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Advanced IT-Based Future Sustainable Computing (2017–2018)
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Early Fire Detection on Video Using LBP and Spread Ascending of Smoke

Instituto Politecnico Nacional, ESIME Culhuacan, Mexico City 04440, Mexico
Group of Analysis, Security and Systems (GASS), Department of Software Engineering and Artificial Intelligence (DISIA), Faculty of Computer Science and Engineering, Office 431, Universidad Complutense de Madrid (UCM), Calle Profesor José García Santesmases, 9, Ciudad Universitaria, 28040 Madrid, Spain
Author to whom correspondence should be addressed.
Sustainability 2019, 11(12), 3261;
Submission received: 19 April 2019 / Revised: 29 May 2019 / Accepted: 29 May 2019 / Published: 13 June 2019
(This article belongs to the Collection Advanced IT based Future Sustainable Computing)


This paper proposes a methodology for early fire detection based on visual smoke characteristics such as movement, color, gray tones and dynamic texture, i.e., diverse but representative and discriminant characteristics, as well as its ascending expansion, which is sequentially processed to find the candidate smoke regions. Thus, once a region with movement is detected, the pixels inside it that are smoke color are estimated to obtain a more detailed description of the smoke candidate region. Next, to increase the system efficiency and reduce false alarms, each region is characterized using the local binary pattern, which analyzes its texture and classifies it by means of a multi-layer perceptron. Finally, the ascending expansion of the candidate region is analyzed and those smoke regions that maintain or increase their ascending growth over a time span are considered as a smoke regions, and an alarm is triggered. Evaluations were performed using two different classifiers, namely multi-Layer perceptron and the support vector machine, with a standard database smoke video. Evaluation results show that the proposed system provides fire detection accuracy of between 97.85% and 99.83%.

Graphical Abstract

1. Introduction

Earlier, faster and accurate fire detection is very important to safeguard human lives, wildlife, forests, etc., because it allows a timely response by emergency services. Smoke, which is the first symptom in flameless combustion in most fires, has various important characteristics that can be used for early fire detection: low temperature, movement, gray tones, dynamic texture, and ascending expansion. Thus, intelligent and automated video surveillance systems, which have been a topic of active research and development during the last years, exploit those qualities for early fire detection. These systems have important advantages over traditional systems, such as quick detection, not requiring smoke contact, can operate in open spaces or adverse air currents, remote sensing capabilities, and take advantage of the existing infrastructure in many buildings and public areas. These systems are based on visual fire detection techniques that use standard video surveillance cameras, together with sophisticated computational analysis algorithms that segment the images to describe and recognize the visual fire characteristics to determine their presence.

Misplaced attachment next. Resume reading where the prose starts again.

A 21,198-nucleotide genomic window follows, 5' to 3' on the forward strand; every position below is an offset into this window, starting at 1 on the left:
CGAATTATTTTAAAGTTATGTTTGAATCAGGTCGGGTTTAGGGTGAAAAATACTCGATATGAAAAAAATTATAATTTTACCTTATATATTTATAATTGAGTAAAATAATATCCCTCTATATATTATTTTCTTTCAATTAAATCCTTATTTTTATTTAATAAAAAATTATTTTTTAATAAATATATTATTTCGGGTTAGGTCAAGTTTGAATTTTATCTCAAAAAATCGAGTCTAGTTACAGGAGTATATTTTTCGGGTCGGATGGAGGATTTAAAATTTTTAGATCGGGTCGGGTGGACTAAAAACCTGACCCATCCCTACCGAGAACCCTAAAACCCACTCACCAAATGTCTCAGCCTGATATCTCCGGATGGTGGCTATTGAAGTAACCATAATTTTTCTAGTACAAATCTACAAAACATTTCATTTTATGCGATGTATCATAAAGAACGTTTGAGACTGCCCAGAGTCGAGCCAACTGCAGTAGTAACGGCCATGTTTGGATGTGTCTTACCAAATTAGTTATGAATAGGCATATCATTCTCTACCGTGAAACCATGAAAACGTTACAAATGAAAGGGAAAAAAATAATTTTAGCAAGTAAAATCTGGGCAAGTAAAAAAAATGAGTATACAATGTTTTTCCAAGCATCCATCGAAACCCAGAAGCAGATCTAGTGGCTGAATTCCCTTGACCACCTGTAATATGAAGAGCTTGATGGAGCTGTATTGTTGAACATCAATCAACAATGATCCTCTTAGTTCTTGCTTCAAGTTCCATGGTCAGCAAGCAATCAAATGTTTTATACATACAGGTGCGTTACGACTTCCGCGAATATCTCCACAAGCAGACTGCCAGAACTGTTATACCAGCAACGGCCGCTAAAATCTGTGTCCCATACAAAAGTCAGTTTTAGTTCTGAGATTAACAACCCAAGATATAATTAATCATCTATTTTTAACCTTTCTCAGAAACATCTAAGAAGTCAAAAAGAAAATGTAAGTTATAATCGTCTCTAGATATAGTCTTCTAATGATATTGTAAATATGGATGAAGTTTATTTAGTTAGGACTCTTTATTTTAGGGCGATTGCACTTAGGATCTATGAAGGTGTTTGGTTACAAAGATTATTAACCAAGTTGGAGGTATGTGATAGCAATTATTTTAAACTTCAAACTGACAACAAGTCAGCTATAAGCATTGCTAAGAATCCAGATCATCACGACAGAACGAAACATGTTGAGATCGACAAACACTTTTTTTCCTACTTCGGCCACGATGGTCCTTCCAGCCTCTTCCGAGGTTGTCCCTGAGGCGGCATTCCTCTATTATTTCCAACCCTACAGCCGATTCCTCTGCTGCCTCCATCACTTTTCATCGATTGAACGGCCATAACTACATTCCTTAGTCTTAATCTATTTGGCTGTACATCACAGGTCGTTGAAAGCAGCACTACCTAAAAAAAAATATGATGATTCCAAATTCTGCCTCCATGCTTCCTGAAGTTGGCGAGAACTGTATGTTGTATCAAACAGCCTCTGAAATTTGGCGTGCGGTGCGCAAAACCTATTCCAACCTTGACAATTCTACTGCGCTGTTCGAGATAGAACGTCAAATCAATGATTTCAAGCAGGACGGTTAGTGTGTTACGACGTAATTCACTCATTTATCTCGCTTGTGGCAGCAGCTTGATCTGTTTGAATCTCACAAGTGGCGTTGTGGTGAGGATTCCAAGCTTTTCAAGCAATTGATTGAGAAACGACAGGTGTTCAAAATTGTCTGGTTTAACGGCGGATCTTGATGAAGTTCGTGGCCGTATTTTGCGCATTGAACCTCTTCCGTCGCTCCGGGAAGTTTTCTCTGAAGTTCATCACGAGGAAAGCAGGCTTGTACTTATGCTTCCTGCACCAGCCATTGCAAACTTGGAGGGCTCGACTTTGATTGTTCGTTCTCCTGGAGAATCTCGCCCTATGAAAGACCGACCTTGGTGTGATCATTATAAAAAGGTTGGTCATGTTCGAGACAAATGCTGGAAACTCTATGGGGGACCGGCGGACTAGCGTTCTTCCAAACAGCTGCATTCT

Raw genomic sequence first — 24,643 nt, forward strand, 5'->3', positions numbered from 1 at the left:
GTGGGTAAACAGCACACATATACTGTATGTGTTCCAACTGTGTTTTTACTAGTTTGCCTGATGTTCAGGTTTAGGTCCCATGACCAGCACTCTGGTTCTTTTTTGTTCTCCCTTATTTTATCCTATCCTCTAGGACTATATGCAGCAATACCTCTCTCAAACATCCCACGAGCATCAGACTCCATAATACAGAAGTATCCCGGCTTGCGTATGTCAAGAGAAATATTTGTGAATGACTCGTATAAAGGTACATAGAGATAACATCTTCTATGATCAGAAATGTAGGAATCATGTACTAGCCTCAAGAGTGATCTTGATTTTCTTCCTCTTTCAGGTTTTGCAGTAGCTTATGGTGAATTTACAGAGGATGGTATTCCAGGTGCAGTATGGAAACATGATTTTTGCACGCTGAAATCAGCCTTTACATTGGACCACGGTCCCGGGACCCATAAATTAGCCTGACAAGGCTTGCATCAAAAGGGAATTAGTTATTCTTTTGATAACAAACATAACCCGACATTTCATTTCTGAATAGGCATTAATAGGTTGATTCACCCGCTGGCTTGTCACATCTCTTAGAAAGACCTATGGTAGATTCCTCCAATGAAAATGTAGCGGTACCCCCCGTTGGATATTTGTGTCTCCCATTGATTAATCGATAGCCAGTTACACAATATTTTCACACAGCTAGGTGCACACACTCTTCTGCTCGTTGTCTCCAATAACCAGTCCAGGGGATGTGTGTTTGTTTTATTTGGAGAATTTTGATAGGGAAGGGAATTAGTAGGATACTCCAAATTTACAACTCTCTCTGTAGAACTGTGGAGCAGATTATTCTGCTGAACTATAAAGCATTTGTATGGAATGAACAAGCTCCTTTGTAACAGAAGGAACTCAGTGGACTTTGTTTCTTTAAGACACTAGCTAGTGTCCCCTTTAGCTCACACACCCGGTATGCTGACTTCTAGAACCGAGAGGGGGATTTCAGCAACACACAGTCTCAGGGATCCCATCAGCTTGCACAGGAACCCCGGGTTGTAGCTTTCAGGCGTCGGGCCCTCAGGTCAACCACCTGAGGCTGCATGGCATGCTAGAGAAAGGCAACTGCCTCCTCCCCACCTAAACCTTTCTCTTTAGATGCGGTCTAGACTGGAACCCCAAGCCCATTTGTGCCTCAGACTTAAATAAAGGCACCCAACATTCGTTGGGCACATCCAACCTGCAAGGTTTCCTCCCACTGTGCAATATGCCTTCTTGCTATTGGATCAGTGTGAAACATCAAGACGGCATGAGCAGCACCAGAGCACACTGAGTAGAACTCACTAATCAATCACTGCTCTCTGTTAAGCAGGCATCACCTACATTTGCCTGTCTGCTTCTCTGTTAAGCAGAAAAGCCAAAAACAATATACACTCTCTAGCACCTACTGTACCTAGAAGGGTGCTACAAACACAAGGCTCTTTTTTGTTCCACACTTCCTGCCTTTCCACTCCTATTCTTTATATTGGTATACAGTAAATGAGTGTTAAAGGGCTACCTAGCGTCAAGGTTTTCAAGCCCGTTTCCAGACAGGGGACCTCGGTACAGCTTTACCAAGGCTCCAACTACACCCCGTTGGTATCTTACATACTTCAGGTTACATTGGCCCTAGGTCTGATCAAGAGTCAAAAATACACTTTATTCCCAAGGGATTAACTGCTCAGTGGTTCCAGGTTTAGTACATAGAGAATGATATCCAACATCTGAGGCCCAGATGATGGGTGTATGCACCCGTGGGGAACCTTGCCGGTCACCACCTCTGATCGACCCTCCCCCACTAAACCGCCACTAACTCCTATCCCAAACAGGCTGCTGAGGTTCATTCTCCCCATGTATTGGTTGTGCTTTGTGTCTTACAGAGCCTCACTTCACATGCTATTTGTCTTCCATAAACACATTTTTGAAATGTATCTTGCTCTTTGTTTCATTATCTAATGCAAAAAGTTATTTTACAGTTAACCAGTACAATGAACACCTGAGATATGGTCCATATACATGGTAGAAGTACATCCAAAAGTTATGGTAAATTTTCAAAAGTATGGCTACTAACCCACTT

Numerous computer vision algorithms for fire detection have been proposed, which can be classified into two broad categories: flame-based and smoke-based video detection algorithms. In both cases, the primarily extracted features are the movement and color together with a mixture of additional parameters such as texture, expansion, silhouette, blinking, direction, transparency, changes in geometry, and self-similarity, among others. In most fires, the smoke appears before the flames, because the expanding movement increases the probability of falling into the visual field of the camera. Thus, this work focuses on the detection of smoke to activate the fire alarm.
Several algorithms have been reported in the literature regarding early fire detection. T. H. Cheng et al. [1] proposed an early fire warning, based on video processing using two decision rules: a static rule-based decision and a dynamic decision rule. Here, the static decision rule follows the chromaticity of gray-colored smoke, which states that, in the Red–Green–Blue (RGB) color space, the three components must have very similar values, while the dynamic decision rules depend on the attributes of smoke spread, where silhouette disorder is analyzed against one circumference. It can be considered as a disadvantage since there are several objects whose relationship with the circumference may be similar to smoke. Yuan [2] proposed a model of cumulative movement based on the integral image by estimating the orientation based of fast-moving smoke, however, this estimation is not accurate enough because it is based on the sum of the blocks. To solve this limitation, an accumulation of orientation in time is performed, which offsets the results of the inaccuracy of the orientation, considering also the movement, color and direction. Then, to determine the movement, the differentiation of successive images is used. In the color components, it applies the rules proposed in [1] and adds an extra rule that expands to bluish shades detection. A drawback of this scheme is that it considers only the analysis of the upward movement of the smoke, which is not always the case. Töreyin et al. [3,4] proposed a fire detection scheme using the characteristics of semi-transparency and the changing shape of smoke over time. It is based on the fact that the edges of an object covered by smoke lose their sharpness, resulting in a decrease of high frequencies. The authors analyzed the images with wavelet transform and monitored the slow and gradual reduction of wavelet components using hidden Markov models with a temporary wavelet analysis. This can be considered as a flaw because the processing time is considerable, which complicates its implementation in real time [3,4]. Yu et al. [5] analyzed only the texture and proposed a combined use of wavelets and Gray Level Co-occurrence Matrix (GLCM) with four parameters. Specifically, they considered entropy, contrast, the second angular momentum, difference inverse of the moment and the correlation among them in four different directions together with an Artificial Neural Network (ANN) classifier. A weakness of this scheme is that it only examines the texture, which may produce false positives and negatives due to the complexity of the description of the dynamics of the smoke texture. Maruta et al. [6] used GLCM with fourteen statistical measures describing smoke texture. To determine the movement with a difference of 1-s delay between images, they described the texture region with movement and used support vector machines to establish whether the texture corresponds to smoke. If the texture corresponds to smoke, the resulting regions are accumulated and, if a given threshold is exceeded, an alarm is activated. Millan et al. [7] detected the presence of smoke using video sequences captured by IP cameras, in which some important characteristics of smoke, such as the properties of color, movement and growth, are used. The Discrete Cosine Transform (DCT) is used to increase the detection accuracy without requiring the inverse DCT operation. This system provides detection results with a false negative error rate of 4% and a false positive rate of 2%. Aponte et al. [8] introduced a hardware solution using different sensors such as CO, smoke and temperature sensors. Xuehui et al. [9] used a camera and different characteristics such as texture, wavelet, and color edge orientation and proposed an AdaBoost-like classifier.